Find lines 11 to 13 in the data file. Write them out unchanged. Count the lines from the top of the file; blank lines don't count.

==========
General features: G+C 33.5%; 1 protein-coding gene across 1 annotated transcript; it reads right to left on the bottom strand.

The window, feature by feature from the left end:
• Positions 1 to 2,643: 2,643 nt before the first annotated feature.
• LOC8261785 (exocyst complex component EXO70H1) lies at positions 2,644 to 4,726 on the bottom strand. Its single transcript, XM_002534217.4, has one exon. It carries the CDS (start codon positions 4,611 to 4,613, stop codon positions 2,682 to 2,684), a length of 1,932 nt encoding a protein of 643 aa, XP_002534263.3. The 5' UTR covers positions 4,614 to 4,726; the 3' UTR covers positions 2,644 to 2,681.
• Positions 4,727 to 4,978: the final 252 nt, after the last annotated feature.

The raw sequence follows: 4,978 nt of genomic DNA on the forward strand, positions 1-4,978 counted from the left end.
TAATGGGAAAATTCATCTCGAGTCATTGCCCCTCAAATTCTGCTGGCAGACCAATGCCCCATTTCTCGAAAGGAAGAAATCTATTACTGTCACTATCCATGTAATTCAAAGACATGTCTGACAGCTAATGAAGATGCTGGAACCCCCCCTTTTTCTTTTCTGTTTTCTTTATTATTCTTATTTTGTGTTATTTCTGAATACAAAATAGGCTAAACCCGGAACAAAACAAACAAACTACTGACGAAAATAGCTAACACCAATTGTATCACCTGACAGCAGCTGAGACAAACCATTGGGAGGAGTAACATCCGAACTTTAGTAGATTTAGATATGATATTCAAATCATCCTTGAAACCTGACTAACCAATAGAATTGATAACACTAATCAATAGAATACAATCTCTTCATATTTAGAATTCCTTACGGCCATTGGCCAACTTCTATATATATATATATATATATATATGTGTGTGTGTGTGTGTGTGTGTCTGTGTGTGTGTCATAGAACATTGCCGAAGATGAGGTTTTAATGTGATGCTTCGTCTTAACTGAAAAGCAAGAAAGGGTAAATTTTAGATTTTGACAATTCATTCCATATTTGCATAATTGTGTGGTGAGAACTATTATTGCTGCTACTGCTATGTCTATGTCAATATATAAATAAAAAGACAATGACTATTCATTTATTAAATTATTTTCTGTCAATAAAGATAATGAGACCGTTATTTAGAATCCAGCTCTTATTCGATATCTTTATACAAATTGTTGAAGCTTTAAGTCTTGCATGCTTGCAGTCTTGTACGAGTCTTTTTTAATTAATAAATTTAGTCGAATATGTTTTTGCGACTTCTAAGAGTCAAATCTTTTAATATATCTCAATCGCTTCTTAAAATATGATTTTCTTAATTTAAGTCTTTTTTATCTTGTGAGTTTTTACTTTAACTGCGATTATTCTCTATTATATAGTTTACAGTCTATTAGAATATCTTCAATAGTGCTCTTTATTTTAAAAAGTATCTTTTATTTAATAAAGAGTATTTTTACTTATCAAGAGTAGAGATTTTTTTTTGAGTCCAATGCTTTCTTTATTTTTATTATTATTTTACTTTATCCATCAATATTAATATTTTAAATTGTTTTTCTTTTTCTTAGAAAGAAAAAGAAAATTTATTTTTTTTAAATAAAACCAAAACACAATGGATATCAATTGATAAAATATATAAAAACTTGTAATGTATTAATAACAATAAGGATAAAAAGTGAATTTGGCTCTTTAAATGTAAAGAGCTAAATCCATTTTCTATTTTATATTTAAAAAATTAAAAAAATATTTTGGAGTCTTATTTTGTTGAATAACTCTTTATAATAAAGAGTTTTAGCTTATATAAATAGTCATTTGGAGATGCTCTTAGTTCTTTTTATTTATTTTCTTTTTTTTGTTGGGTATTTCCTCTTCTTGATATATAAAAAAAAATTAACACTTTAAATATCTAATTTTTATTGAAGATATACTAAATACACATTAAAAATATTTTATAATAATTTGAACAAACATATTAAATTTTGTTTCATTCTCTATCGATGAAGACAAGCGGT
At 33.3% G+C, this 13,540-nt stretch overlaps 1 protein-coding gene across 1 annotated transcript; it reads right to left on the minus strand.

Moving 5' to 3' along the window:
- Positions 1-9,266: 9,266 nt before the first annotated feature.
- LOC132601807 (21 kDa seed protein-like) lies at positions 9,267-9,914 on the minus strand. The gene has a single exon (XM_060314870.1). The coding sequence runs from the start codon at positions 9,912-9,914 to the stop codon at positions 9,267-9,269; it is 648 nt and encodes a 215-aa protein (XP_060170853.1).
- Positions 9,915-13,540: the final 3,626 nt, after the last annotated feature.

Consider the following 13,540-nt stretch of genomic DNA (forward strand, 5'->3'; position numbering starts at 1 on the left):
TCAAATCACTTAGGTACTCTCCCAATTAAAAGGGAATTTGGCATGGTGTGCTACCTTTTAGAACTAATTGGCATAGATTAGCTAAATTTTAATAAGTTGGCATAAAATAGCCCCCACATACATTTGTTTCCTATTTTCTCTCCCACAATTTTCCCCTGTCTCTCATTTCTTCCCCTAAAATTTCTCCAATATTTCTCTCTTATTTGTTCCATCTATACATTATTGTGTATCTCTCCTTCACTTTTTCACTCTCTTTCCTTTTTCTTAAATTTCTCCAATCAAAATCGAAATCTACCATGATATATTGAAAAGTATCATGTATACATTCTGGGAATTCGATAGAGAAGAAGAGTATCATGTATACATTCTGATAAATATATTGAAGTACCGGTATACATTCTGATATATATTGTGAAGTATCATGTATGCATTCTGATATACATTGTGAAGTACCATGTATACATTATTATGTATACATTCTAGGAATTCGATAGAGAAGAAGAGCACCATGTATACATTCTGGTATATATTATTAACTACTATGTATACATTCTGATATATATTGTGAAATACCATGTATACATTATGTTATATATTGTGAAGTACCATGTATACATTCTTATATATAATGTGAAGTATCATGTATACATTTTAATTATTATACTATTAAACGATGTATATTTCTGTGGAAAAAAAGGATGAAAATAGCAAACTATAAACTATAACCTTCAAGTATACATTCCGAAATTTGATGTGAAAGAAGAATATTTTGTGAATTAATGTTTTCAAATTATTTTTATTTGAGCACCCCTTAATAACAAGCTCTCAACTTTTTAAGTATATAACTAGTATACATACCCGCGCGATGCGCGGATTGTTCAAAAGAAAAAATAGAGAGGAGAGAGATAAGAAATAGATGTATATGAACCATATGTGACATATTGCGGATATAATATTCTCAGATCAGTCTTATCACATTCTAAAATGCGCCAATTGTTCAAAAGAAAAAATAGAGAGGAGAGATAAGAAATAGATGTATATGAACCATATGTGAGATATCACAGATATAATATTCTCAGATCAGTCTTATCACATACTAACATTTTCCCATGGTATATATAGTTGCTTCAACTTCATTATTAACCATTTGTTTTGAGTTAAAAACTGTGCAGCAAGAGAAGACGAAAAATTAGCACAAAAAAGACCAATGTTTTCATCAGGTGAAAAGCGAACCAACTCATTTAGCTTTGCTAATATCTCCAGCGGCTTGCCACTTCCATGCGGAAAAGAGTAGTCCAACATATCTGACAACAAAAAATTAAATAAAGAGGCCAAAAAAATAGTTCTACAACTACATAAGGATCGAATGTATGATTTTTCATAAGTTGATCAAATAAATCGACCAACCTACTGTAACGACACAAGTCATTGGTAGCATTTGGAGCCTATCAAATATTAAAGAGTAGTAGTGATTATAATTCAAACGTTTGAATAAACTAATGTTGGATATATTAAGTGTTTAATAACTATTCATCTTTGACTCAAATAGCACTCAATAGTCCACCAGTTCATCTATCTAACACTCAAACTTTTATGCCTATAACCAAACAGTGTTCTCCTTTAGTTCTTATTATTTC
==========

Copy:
- LOC132601807 (21 kDa seed protein-like) lies at positions 9,267-9,914 on the minus strand. The gene has a single exon (XM_060314870.1). The coding sequence runs from the start codon at positions 9,912-9,914 to the stop codon at positions 9,267-9,269; it is 648 nt and encodes a 215-aa protein (XP_060170853.1).
- Positions 9,915-13,540: the final 3,626 nt, after the last annotated feature.

Consider the following 13,540-nt stretch of genomic DNA (forward strand, 5'->3'; position numbering starts at 1 on the left):